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Author relates story of Central Valley migrant family

Author relates story of Central Valley migrant family

"Chicana" is the story of author Debra Boroughs' mother and grandmother during their time as migrant farm workers in the Central Valley.


POSTED December 7, 2010 10:01 p.m.

A story of hardships, perseverance and the bonds of family ties that span the generations are played out on the pages of former Turlock resident Debra Boroughs’ newly released memoir “Chicana.”

The experience related to Burroughs by her grandmother and mother left a lasting impression that Burroughs has transformed into her first novel.

Burroughs moved to Turlock at the age of 15 and started honing her writing talents as the assistant editor for the high school newspaper The Clarion and writing a high school viewpoint column called “It’s High Time” for the Turlock Journal. She now lives in Boise, Idaho with her husband and their dog. The couple has two grown and married children and her parents and sister reside in Turlock.

Q. Describe the concept of the “Chicana.” 

A. The book is a memoir of stories my grandmother and mother told me as I was growing up about how my grandmother came to the United States from Mexico, illegally, as a child and the hardships she and her family faced.  It is also stories of my mother’s life as the oldest of my grandmother’s 10 children in a migrant farm worker family and the hardships and difficulties she endured, how she managed to escape that life as a teenager, and how she came back to rescue my grandmother and the younger siblings from it.  There is a little of my story, but only in my childhood.  And it starts out in the prologue with my daughter graduating from college.  So you could say it covers four generations of women in my family.   It is a story of overcoming adversities, of family, and even has a little romance in it.

Q. What inspired you to tell this story to a larger audience? 

A. As I have often relayed to friends the different stories I heard growing up, many of them said, “You should write a book about that.”   Immigration, legal and illegal, is so much in the media today.  So often we don’t think of how difficult life is for many of the people who come here from other countries and what they had to do to stay here.  People born here don’t often appreciate the opportunities this country has to offer, compared to many other countries.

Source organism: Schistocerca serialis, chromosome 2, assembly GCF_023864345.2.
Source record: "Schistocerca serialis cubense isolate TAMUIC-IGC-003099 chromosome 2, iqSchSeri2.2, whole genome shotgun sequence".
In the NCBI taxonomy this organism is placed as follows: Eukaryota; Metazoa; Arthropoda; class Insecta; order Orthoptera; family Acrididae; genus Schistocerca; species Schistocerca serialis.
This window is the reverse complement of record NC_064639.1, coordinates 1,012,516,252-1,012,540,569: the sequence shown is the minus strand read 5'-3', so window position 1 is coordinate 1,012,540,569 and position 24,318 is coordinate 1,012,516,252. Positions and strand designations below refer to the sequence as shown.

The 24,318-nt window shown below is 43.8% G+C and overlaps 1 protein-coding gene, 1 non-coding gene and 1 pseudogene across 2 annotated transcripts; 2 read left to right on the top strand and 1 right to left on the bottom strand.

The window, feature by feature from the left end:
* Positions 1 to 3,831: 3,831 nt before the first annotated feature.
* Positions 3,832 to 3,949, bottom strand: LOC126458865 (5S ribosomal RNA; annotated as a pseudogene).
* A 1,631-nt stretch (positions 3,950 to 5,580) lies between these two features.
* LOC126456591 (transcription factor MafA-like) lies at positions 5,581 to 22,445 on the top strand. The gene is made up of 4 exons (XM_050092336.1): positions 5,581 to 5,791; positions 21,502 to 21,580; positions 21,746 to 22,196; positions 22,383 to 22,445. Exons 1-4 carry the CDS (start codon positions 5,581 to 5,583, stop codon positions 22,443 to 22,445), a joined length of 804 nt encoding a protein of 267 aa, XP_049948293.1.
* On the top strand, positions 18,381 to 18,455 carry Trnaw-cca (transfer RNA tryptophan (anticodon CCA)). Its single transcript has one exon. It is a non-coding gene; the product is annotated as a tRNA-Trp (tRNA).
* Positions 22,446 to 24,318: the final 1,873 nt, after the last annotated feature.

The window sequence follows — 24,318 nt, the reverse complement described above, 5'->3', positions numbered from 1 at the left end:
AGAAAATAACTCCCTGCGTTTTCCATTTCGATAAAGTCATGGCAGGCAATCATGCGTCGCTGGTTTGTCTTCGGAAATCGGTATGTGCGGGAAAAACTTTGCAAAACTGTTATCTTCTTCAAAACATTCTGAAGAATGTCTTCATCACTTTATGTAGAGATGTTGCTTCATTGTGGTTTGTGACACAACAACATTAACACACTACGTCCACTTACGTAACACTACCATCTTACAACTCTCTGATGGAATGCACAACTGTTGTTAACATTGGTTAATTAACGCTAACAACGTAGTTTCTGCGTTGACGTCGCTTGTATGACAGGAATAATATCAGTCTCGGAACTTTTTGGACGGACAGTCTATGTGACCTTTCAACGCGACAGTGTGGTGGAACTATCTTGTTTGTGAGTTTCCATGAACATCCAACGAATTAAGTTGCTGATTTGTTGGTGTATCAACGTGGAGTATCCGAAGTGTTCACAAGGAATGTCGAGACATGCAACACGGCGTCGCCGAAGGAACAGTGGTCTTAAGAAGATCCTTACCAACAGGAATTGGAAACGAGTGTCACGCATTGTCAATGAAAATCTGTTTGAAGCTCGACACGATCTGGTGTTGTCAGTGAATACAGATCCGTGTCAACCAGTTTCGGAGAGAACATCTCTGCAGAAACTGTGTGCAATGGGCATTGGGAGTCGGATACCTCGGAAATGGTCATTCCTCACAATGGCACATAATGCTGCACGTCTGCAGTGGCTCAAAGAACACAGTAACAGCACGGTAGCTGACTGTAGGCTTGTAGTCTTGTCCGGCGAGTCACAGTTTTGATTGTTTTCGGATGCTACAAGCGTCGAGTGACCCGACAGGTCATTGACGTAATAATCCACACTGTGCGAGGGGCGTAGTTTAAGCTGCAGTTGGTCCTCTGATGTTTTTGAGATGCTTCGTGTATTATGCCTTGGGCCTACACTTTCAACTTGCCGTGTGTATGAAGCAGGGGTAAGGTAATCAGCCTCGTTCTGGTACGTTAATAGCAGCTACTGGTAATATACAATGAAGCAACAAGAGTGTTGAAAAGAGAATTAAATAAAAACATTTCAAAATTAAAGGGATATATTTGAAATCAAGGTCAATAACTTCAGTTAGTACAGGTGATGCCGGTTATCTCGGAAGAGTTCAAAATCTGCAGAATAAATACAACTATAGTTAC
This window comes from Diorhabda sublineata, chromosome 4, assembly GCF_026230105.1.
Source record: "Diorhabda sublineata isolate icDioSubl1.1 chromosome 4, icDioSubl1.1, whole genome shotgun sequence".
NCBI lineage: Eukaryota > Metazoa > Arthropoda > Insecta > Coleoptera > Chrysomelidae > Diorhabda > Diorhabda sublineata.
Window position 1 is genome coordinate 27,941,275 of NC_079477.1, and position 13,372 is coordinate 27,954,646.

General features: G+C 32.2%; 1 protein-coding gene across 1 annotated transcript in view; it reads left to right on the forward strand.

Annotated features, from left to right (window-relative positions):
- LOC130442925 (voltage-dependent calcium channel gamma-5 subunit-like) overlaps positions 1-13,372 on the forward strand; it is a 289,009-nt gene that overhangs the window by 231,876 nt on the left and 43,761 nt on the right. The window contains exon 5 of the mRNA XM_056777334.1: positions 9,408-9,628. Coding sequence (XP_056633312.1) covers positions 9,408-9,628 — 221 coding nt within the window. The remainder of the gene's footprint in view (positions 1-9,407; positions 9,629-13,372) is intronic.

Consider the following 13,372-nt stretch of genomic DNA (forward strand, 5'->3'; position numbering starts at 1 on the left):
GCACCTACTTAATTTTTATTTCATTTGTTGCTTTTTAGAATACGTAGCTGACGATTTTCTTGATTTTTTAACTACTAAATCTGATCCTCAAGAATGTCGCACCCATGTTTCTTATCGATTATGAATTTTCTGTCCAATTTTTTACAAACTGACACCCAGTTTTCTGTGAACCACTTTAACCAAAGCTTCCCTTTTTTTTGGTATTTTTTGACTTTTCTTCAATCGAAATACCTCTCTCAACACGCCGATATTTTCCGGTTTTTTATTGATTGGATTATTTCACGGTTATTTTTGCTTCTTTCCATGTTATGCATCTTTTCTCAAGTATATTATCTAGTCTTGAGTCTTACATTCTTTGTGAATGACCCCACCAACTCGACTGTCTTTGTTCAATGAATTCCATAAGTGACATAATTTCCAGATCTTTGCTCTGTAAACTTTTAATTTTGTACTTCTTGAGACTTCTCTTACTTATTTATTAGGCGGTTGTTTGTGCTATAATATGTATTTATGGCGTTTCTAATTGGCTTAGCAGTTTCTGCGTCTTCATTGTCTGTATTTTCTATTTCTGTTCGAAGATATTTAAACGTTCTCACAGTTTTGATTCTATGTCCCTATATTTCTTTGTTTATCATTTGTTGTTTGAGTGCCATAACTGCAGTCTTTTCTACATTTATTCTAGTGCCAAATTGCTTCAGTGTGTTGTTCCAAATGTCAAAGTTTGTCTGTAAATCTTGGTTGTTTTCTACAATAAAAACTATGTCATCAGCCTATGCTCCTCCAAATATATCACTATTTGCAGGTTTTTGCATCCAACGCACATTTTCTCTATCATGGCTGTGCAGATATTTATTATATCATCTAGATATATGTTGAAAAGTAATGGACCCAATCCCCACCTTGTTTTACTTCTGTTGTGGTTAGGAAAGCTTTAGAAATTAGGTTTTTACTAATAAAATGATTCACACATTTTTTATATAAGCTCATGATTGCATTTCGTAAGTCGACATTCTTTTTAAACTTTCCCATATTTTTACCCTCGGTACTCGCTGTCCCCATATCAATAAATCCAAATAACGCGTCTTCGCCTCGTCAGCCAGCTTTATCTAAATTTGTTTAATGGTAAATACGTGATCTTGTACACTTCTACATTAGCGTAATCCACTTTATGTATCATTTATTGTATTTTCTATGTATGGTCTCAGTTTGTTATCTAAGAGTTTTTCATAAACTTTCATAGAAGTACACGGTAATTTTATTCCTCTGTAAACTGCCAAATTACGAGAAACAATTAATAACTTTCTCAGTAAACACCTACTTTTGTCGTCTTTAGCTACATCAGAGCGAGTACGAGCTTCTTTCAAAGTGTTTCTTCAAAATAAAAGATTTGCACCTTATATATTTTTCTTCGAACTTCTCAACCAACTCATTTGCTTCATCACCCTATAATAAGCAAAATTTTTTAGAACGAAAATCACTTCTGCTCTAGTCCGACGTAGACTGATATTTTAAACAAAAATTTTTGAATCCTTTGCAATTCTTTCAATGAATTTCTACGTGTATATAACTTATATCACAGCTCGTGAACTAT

Q. What was your research process like? 

A. Besides remembering the stories my grandmother told me growing up, and my mother as well, I did some research on the Internet.  I also have a lot of photos, documents, and additional stories and details from my mother.

Q. What was the experience like of writing it? 

A. As a memoir, I find it easier to write about the stories you know, rather than inventing a fictional story.  But the hard part came when writing about the difficult things my mother and grandmother went through; some of it was gut-wrenching for me to describe and to write.  It took me about a year, including several editorial processes.

Q. How did the title come about? 

A. I thought of it from the very beginning, and my publisher liked it.  Very short and to the point.  Chicana means a Hispanic female.  So I thought it was very appropriate as the story is the history of four generational Hispanic females in one family, starting as an illegal immigrant child up to a present-day college graduate.

Q. What was the most eye-opening experience you had while putting the book together? 

A. The publishing industry is changing drastically.  The traditional publisher that gives you an advance, publishes your book and promotes it for you is fading away.  I believe that is only about 14 percent of books that get published today. That is unless you are George W. Bush or Sarah Palin, etc., where the publisher pays for them to do national book tours.  Today, many people self publish or use publishing companies that are a hybrid of traditional and self-publishing.  The good thing about that is you can make a lot more money per book doing the self-publishing or hybrid publishing, the bad thing is that you have to do a lot of the marketing of the book yourself.  I’m trying to get all over the Internet and am often doing book signings in my general area.  My book has only been out about a month, so I am just on the beginning of the marketing journey.

“Chicana” is available at stonegateink.com and other online book retailers.

To contact Sabra Stafford, e-mail sstafford@turlockjournal.com or call 634-9141 ext. 2002.

 

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